Donoghue uses Irish and English historical events, anecdotes, to imagine situations (her stories) that would justify or illustrate them. At the end of each story she gives us her references (books, letters, documents) on which she based her recreations. It is not clear what is her purpose, what is Donoghue trying to tell us: That she knows how to research her sources? That she is not inventing too much? That she has this special ability to fill the gaps of history with her imagination? That history reads like literature (we know that) or that literature complements and supplements history (we also know that)? Or is it because of what she writes on page 228: "History always becomes a cartoon, where it survives at all. Your best hope for a ride towards posterity is the bandwagon of folklore"? She does not need those erudite notes at the end to validate her stories, which should stand on their own. Her editor should have convinced her of eliminating all those references to factual reality. Or place them at the beginning of the story, at least, so the reader assumes her/his task from the start, with less subterfuges. Donoghue's style does not convince me either. In some stories she experiments with the narration and that only adds to the readers's confusion and frustration.There are some inexcusable mistakes: spelling Raskin for Ruskin, the British art critic, for example (page 110)...

I had to buy this book. I had been captivated by the story of Mary Tofts last year after reading a tiny piece in the paper about her, and her mysterious ability to birth pieces of dead baby rabbits. It's a fascinating tale. I fully understand why Emma Donoghue was fascinated with her. I was too. What's not to be fascinated about? Mary was an illiterate 18th century maid who started birthing bits of dead rabbits. Perhaps because I was familiar with Mary's story, I was disappointed with Emma Donoghue's imaginings of her story- only because it differed from mine I suspect. The other stories in this collection weren't based on stories that I knew. Some were better than others of course. I particularly enjoyed Revelations, a story about an 18th century doomsday cult- it was absolutely gripping. I also really enjoyed Cured, a story of unusual 19th century surgeon who thought that he could cure a vast range of female ailments by a rather unique operation. Well worth tracking down and reading.My inspiration to read this bookhttp://astrongbeliefinwicker.blogspot...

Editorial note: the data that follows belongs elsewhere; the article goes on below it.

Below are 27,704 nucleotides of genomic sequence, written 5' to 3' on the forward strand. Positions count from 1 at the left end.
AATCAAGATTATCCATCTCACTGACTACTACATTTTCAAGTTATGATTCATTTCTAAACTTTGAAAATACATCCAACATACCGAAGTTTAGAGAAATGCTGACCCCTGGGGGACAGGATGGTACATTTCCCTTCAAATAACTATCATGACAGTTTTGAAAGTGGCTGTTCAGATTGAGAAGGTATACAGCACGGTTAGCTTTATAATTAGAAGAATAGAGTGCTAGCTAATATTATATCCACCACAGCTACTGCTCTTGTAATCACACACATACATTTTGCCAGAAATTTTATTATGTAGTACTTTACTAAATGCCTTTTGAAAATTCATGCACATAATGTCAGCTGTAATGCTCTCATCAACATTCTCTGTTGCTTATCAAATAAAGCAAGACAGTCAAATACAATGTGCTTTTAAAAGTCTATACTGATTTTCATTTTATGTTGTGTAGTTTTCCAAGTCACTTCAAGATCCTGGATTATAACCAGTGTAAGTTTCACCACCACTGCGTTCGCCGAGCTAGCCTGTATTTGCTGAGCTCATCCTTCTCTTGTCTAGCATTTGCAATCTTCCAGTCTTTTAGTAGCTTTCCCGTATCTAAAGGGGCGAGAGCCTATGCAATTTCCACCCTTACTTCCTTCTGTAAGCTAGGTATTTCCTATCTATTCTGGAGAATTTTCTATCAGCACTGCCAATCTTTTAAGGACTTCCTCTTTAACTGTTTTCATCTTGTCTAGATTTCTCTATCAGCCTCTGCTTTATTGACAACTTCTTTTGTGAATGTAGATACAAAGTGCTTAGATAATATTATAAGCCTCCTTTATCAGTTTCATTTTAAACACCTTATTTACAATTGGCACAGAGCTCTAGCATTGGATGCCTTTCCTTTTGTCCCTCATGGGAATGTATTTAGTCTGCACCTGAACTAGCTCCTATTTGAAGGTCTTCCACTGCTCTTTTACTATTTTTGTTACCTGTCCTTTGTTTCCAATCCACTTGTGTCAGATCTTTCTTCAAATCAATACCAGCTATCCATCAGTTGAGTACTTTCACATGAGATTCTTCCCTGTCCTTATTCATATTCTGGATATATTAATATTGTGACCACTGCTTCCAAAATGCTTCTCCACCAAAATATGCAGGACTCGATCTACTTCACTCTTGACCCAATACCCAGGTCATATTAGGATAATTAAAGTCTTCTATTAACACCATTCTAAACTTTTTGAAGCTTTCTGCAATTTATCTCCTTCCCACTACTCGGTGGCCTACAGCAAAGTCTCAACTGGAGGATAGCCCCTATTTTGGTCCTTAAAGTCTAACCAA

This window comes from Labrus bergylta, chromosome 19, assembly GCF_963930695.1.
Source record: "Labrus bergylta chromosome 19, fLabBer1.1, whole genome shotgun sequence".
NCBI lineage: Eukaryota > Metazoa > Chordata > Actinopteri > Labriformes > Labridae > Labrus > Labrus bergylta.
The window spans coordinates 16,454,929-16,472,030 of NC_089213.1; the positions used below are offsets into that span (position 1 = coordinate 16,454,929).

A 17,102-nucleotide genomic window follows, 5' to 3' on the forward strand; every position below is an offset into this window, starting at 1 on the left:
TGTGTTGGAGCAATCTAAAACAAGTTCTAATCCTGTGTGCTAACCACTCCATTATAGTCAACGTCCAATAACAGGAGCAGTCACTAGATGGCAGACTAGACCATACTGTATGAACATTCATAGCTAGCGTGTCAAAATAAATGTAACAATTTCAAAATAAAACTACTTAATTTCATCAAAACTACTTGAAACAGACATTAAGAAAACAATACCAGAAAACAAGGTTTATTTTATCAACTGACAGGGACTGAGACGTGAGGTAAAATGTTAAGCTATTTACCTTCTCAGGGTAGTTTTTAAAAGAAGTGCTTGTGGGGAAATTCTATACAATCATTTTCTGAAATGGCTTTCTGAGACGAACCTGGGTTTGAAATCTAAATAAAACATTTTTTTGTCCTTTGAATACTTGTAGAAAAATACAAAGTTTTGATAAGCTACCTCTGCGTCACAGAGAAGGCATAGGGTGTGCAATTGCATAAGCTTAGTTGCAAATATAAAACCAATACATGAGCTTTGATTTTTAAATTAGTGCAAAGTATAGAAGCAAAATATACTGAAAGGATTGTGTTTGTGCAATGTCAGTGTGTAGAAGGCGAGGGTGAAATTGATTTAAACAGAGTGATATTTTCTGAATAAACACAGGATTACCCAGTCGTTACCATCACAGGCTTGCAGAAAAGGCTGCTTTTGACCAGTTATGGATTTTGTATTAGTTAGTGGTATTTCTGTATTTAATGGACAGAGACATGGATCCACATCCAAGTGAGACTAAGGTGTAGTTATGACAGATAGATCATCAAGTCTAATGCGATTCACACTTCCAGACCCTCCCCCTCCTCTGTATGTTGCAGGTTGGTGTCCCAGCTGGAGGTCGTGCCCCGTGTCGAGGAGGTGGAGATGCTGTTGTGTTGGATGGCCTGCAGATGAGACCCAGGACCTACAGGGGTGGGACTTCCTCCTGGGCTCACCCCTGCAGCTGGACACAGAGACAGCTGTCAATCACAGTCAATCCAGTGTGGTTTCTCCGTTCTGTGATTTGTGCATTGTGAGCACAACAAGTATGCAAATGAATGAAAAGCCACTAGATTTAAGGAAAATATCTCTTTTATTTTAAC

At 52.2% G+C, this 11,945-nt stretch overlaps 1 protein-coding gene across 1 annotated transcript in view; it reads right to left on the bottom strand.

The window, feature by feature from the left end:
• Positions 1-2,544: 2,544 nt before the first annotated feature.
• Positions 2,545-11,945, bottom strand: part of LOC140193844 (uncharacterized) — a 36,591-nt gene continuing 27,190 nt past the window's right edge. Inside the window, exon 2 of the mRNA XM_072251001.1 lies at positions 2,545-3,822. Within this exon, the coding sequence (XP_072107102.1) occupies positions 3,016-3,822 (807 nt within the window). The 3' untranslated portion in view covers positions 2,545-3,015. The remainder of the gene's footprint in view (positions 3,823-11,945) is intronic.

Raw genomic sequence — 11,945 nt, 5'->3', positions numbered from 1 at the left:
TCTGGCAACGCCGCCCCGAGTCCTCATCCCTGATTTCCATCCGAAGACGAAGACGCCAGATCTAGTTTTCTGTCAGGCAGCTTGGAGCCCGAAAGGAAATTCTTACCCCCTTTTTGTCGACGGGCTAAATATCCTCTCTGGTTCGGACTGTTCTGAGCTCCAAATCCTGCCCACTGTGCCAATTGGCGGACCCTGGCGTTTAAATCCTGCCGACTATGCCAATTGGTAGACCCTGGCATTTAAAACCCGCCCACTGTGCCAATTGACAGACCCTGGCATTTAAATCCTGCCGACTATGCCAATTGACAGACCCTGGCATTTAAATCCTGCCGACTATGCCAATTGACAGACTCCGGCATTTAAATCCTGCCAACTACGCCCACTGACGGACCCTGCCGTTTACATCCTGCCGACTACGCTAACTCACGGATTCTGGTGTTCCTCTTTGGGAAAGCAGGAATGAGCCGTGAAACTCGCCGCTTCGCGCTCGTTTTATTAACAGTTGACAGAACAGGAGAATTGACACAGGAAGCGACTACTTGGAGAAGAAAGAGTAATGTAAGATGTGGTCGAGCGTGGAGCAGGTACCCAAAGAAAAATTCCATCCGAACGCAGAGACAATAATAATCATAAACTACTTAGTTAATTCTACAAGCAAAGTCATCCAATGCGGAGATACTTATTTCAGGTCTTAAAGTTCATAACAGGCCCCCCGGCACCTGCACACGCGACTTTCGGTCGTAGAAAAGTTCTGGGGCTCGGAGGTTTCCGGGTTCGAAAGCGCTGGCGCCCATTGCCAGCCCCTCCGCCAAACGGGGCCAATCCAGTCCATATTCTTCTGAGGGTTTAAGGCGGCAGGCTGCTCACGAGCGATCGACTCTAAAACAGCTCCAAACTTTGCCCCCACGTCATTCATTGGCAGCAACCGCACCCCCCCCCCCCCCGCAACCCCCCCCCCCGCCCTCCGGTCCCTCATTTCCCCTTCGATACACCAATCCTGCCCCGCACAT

—Louise (A Strong Belief in Wicker)

I read Kissing the Witch: Old Tales in New Skins recently, but I think this collection is better, partly because there's no awkward linking of the stories together and I found the subject matter more interesting. This is probably one of the better short stories collection I've read, simply because I didn't find any true duds in it, although some stories didn't work for me as well as others.My absolute favourite story in this book has to be 'How a Lady Dies'. The imagery of Bath as a place for the dying is so different from my own mental images of Bath (which after visiting is a place I'd happily live) but Donoghue made me believe in it. While I am not dying of consumption with the woman I love married to another, Elizabeth's love for Frances and her waiting to die spoke to me, and one particular line got me in the gut in my current circumstances. She cannot remember how she got through the days before Bath, before London, how she bore the weight of her short life without Frances to share it. And still less can she conceive of how she is to live, in a week or a month or two at most, when Frances and her family will go back to Dublin.The other stories that I particularly liked were 'The Fox on the Line', which shows so beautifully the pain of fighting for something and essentially failing despite all your hard work, 'Night Vision', ("The Minister must be wrong. Didn't I live, when bigger children died of the same fever? This must mean I have been chosen for something. There must be another future for me, if I'm not to be a woman like other women and have twelve children. If I do not grow up to be a poet, then what does that all mean?") 'Salvage', 'Cured', 'A Short Story', 'The Necessity of Burning' and 'Looking for Petronilla', which surprised me with its ending - I initially thought the narrator was an author insert.

download or read online

Read Online

Write Review

(Review will shown on site after approval)

Other books by author Emma Donoghue

Other books in category Fiction